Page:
Click here to schedule a peer review or writing workshop facilitated by the Writing Center and the QEP.
In They Say/I Say: The Moves that Matter in Academic Writing, Gerald Graff and Cathy Birkenstein claim that “Academic writing in particular calls upon writers not simply to express their own ideas, but to do so as a response to what others have said” (ix).
In other words, think of your argument (or your student’s argument) in terms of what the authorities or conventional wisdom maintains about a given topic (THEY say) and how what YOU think (or your students think) differs (I say).
How do we go about incorporating “what they say” versus “what I say” into our work?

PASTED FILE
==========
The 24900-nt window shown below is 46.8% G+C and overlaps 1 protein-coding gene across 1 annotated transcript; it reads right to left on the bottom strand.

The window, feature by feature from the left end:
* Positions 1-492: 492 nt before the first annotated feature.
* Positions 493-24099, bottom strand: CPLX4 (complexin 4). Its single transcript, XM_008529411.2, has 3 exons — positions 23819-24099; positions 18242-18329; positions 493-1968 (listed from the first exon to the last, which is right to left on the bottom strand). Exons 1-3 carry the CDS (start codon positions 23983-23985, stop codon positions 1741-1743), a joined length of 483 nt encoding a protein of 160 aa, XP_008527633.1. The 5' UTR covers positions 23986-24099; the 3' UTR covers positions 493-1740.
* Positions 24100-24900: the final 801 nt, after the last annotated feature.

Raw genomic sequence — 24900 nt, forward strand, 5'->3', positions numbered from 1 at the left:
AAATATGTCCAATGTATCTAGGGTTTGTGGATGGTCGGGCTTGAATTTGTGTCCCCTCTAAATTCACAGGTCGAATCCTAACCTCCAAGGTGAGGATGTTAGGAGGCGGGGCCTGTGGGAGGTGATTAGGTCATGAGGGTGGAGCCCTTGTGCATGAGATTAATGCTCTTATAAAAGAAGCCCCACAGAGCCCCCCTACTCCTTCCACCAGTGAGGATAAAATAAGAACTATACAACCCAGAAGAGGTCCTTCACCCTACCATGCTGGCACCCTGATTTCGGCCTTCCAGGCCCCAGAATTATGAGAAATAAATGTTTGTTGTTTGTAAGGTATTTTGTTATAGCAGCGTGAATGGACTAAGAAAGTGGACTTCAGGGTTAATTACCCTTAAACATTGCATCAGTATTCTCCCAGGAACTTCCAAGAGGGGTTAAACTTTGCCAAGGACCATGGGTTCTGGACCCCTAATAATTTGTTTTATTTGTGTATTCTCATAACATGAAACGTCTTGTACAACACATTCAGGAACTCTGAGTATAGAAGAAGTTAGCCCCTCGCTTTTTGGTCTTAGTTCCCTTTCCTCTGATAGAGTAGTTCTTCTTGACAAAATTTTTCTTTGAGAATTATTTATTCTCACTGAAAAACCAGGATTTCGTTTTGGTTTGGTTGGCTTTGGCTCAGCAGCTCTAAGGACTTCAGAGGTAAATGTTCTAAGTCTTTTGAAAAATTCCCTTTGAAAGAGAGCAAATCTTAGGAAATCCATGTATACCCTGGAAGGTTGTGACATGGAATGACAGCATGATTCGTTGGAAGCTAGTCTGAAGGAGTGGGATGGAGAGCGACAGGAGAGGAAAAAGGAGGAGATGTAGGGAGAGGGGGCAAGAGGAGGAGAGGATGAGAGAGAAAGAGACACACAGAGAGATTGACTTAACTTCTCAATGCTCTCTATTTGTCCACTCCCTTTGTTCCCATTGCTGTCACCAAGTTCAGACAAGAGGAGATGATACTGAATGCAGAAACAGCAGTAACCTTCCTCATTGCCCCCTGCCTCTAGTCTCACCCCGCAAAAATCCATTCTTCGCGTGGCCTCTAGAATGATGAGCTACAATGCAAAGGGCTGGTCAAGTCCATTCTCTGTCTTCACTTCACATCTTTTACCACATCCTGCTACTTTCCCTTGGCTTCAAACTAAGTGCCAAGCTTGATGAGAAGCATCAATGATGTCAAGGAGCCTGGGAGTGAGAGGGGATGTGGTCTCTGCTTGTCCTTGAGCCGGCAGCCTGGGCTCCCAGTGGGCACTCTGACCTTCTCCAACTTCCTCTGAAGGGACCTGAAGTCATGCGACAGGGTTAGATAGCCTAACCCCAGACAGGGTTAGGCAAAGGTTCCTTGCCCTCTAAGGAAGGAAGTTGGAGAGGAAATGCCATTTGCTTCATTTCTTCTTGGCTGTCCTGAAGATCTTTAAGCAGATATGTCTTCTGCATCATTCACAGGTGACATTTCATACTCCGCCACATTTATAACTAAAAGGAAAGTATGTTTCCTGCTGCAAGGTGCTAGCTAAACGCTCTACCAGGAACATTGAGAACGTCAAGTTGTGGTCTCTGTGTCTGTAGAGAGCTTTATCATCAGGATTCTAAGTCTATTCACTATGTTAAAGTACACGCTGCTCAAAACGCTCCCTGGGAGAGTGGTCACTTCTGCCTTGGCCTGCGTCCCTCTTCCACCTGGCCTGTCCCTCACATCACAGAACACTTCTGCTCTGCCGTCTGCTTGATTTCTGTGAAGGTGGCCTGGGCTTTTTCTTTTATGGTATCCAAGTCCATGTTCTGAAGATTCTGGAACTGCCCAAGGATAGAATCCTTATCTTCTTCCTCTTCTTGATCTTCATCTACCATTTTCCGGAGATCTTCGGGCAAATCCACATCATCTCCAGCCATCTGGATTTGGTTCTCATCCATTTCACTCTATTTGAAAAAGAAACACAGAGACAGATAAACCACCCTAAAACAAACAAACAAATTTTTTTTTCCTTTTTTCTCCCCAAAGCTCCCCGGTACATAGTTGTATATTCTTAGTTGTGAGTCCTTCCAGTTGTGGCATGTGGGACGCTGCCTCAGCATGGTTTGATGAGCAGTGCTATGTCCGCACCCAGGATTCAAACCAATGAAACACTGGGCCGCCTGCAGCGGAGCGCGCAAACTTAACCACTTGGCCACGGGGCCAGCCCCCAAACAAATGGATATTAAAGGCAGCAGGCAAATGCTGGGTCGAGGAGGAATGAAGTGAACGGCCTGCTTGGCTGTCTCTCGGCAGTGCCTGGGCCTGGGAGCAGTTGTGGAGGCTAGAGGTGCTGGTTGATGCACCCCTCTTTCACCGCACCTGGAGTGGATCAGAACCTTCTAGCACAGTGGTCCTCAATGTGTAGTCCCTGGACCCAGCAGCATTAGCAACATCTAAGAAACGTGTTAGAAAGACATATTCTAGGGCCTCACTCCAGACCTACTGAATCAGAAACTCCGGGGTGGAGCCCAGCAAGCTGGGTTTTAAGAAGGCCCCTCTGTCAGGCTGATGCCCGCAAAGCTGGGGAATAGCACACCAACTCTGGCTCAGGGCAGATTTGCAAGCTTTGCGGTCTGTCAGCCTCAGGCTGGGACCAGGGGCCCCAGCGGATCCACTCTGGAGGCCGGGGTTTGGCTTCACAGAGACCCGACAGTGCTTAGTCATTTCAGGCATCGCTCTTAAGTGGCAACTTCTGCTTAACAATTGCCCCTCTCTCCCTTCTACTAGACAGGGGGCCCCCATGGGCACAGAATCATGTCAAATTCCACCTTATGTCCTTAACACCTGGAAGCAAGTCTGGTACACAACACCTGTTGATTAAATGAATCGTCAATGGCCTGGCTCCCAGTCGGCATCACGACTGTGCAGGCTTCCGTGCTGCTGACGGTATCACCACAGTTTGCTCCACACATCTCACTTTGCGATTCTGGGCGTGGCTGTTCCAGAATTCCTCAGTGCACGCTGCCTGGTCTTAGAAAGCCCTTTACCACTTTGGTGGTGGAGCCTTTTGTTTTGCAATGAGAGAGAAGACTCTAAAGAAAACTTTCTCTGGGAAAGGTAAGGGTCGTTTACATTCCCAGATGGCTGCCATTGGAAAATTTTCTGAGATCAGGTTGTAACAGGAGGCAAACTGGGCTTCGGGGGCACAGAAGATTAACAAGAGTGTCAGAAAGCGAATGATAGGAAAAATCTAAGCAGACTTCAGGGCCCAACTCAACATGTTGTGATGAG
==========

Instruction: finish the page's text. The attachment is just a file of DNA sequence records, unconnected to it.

Easy! The beauty of Graff and Birkenstein’s book is that they provide TEMPLATES for how you might go about adding this into your work.
The following are some examples from “They Say/I Say” that you, or your students, can incorporate into their work (refer to the “Active Learning Tasks” tab on the QEP Libguide for information on how you can incorporate this learning into your classroom). It is just as easy as filling in the blanks!
Example: I disagree with Black’s view that chocolate is the least favorite flavor of ice cream because, as recent research has shown, chocolate is actually the most requested flavor at all ice cream shops nation wide.
See below for an example assignment that shows how you may implement these templates into your classroom!
This helpful book provides a series of templates and ideas for that can help fast-track students into successful academic and argumentative writing.
Spalding University Home